The Slatest

How to Bring Down a Cabinet Nominee

Sen. Jeff Sessions, R-Ala., is Donald Trump’s nominee to be attorney general.

Chip Somodevilla/Getty Images

The Senate on Tuesday will begin the work of vetting President-elect Donald Trump’s Cabinet, starting with eight separate confirmation hearings in a span of three days. The Republican-controlled chamber’s ambitious (albeit not unprecedented) schedule will lay the groundwork for up-or-down votes for each of the nominees in the coming weeks. Democrats have plenty to complain about when it comes to Trump’s handpicked team, but there’s little reason to believe they can actually derail any of his nominations.

The GOP currently holds 52 seats in the Senate, enough to force through any of the nominations simply by limiting defections from within their own ranks to fewer than three. They also have precedent working in their favor. In its history, the U.S. Senate has only ever formally rejected nine Cabinet-level nominees and has done so only once in the past half-century: John Tower, who was nominated by George H.W. Bush for secretary of defense in 1989, was doomed by allegations of his alcohol abuse and womanizing. (Nonetheless, Tower still came within three votes of confirmation.)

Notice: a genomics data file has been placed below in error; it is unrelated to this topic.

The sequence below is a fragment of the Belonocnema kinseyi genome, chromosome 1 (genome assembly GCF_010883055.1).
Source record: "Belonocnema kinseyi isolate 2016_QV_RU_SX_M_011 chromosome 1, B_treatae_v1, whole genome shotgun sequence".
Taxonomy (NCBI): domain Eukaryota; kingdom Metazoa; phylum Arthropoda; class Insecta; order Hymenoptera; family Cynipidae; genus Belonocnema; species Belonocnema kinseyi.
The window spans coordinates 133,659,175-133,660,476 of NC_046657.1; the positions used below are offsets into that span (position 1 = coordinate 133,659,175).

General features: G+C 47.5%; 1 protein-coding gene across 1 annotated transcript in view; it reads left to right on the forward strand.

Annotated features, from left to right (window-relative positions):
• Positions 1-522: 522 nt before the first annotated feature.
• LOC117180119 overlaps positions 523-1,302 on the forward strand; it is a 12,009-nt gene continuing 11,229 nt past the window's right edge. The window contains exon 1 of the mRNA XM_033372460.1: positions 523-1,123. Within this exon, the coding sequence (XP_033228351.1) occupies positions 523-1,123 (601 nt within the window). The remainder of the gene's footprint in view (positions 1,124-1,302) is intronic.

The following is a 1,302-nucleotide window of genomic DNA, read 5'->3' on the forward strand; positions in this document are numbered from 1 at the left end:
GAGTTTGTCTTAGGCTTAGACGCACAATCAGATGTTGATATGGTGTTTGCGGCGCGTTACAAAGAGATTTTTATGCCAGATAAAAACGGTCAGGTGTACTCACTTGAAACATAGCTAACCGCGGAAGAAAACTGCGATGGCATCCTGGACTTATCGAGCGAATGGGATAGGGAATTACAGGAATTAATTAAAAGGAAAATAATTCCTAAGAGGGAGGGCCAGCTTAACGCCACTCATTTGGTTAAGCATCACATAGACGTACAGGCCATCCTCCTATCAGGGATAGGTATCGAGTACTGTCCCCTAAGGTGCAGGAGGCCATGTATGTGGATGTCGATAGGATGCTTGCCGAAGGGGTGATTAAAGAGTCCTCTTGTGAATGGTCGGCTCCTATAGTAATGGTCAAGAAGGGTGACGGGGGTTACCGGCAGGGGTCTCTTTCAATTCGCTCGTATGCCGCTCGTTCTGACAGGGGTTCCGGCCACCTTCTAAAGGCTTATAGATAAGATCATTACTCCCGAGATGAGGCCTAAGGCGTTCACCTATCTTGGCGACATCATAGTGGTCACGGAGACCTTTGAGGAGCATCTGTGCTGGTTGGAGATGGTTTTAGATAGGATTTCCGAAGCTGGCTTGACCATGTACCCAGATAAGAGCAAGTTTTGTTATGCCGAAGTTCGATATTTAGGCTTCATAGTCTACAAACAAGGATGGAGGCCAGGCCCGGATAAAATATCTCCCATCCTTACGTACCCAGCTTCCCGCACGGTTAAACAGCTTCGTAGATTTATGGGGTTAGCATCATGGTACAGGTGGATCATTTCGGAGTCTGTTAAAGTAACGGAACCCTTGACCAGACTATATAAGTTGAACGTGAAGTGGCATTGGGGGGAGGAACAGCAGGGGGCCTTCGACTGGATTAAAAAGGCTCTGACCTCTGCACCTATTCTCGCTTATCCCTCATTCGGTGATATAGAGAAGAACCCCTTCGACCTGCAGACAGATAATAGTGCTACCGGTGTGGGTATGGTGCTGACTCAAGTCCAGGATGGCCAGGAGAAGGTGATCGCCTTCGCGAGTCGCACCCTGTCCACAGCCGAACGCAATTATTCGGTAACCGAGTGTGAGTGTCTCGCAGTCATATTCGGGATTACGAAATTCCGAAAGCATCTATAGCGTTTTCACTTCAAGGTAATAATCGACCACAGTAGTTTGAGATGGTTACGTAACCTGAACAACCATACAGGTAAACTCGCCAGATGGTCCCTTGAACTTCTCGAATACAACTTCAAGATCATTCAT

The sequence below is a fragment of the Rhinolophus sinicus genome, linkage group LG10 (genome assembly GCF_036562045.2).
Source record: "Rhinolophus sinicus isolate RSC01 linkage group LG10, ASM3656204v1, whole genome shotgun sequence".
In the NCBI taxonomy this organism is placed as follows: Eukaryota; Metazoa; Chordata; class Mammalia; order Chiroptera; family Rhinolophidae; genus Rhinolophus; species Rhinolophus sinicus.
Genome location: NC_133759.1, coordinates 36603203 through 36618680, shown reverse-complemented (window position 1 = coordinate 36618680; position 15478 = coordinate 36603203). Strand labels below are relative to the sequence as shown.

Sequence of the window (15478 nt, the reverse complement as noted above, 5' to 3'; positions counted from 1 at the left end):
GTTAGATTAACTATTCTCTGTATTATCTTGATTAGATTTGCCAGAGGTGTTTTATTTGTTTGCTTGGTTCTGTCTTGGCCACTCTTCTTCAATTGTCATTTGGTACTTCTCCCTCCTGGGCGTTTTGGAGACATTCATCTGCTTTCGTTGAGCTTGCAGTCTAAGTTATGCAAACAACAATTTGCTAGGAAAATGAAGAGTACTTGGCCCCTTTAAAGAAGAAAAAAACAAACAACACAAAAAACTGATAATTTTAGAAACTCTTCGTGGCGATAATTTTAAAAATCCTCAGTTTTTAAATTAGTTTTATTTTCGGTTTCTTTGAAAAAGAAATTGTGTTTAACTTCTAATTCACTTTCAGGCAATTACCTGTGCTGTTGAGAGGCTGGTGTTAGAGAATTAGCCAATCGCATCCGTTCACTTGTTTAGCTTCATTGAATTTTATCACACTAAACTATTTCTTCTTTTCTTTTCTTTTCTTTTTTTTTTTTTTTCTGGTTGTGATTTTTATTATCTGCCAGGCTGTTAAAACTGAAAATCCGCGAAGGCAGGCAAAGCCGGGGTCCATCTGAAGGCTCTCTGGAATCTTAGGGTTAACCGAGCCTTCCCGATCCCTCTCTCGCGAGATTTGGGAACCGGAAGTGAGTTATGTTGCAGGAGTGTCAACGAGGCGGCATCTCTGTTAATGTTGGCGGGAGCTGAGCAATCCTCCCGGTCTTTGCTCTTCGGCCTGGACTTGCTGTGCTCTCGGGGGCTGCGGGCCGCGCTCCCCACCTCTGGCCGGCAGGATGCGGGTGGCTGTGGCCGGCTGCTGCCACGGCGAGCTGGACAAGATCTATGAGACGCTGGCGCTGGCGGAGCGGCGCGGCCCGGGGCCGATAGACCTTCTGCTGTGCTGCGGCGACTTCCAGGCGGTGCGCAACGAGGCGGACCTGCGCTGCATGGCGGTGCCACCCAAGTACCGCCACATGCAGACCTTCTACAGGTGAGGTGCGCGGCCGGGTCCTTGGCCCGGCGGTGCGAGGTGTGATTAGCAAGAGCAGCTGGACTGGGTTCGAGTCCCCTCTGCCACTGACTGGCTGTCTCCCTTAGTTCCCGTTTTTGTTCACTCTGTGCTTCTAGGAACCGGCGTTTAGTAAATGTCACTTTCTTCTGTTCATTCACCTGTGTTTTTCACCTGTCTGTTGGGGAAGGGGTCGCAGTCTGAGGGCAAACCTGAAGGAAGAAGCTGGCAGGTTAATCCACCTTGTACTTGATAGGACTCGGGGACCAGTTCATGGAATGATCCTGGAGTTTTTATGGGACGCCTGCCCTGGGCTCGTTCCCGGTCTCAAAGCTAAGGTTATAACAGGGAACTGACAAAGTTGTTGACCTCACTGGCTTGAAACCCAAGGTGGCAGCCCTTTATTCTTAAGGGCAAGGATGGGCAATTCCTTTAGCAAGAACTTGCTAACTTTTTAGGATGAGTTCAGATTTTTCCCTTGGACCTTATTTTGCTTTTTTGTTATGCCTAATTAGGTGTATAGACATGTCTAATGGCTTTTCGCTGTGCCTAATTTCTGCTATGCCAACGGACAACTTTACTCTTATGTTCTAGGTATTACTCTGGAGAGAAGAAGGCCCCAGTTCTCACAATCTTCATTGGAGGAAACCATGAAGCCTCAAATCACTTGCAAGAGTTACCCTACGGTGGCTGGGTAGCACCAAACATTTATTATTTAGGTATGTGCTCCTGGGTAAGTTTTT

On the rare occasions that Cabinet-level picks have failed in recent decades, the nominations have been withdrawn before the Senate’s up-or-down vote over questions about embarrassing or controversial details of their personal or professional lives. That’s theoretically still possible in a Trump administration, but it strains the imagination given the president-elect’s steadfast unwillingness to back down in the face of political norms or even public pressure. In administrations past, wounded nominees stepped aside rather than become a distraction. In Trump’s, distractions might be part of the plan.